Because these are films that are terrific and are overlooked for some reason or the other. They are far from underrated though, I can only watch films on TV, DVD or Streaming. I don't have access to festivals or really low key films released in theaters, it prevents me from finding those really underrated gems everybody talks about on the Internet. I try my best to find films you haven't watched or heard off, some of these nominees you will know and some you will hopefully discover and fall in love with like I did.

So here's to the Underdogs…


Underdog Award for Best Film



I've written enough, so let's get down to it.

Special Mention: The Lone Ranger…after both a critical and commercial bashing, The Lone Ranger was dictated as one of the worst films of the year. Sometime I just decide not to watch a film and chastise it because the reviews say so.

I'm embarrassed to say that I said things such as 'It's probably crap' when The Lone Ranger came out, I guess I was burnt by Disney cause of John Carter (which still isn't as underrated or good as people claim)and took it out on this film. So lo and behold when TLR turned out to be so much damn fun. Next time I'll watch the film before commenting apart from any Adam Sandler films because Grown Ups 2 definitely sucked (I haven't watched Grown Ups 2, but come on it's Adam Sandler)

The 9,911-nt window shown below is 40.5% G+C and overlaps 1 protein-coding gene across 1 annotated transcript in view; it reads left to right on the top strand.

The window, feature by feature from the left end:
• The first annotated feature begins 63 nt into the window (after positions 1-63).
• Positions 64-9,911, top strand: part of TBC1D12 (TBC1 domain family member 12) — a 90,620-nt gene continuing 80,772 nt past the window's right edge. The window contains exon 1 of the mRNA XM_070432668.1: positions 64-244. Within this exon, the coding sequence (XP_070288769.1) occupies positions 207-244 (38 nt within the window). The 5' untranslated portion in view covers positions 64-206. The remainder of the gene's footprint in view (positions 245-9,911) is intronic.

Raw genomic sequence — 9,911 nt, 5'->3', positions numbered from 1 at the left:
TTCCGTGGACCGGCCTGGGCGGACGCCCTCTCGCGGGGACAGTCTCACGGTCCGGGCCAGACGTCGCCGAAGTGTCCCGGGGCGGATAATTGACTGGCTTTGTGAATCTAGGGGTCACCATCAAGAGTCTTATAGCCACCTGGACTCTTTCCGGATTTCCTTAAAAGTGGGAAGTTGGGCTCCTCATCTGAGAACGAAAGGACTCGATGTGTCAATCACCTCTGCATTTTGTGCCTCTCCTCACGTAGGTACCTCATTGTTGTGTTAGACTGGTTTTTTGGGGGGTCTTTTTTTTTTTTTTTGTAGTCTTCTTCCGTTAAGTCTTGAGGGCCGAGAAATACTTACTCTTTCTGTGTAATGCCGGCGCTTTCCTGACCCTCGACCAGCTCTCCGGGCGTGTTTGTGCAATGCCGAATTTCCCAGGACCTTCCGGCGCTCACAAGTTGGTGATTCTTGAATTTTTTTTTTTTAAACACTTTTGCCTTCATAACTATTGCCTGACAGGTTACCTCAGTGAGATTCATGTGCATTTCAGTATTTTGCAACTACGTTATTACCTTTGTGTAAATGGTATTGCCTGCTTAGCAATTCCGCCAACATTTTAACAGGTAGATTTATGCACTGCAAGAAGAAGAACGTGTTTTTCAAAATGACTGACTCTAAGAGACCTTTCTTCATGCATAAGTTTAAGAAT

Honorable Mentions: Pacific Rim, Enough Said, Metallica: Through The Never, Frozen, The Way Way Back, Crystal Fairy and The Magic Cactus, This is The End, Trance, The World's End, Only God Forgives, Pain and Gain, Warm Bodies, Out of the Furnace, Drinking Buddies, Welcome To The Punch and Alan Partridge: Alpha Papa

And the Nominees are…

Fruitvale Station

Detailing the few days of his life before the death of Oscar Grant III, a man killed for no reason in particular by Cops at Fruitvale Station. Ryan Coogler's film is a stark look at a small but significant real life event that lends itself  to themes of race, status and family. Oscar Grant is a young man recently released from prison and bent on providing for his daughter and girlfriend. In a moment where he goes to sell weed, he gains an epiphany and dumps it all away choosing to lead a straight life and become a man that can be everything his daughter needs. His life is unfortunately cut short because a bunch of officers couldn't do their jobs right.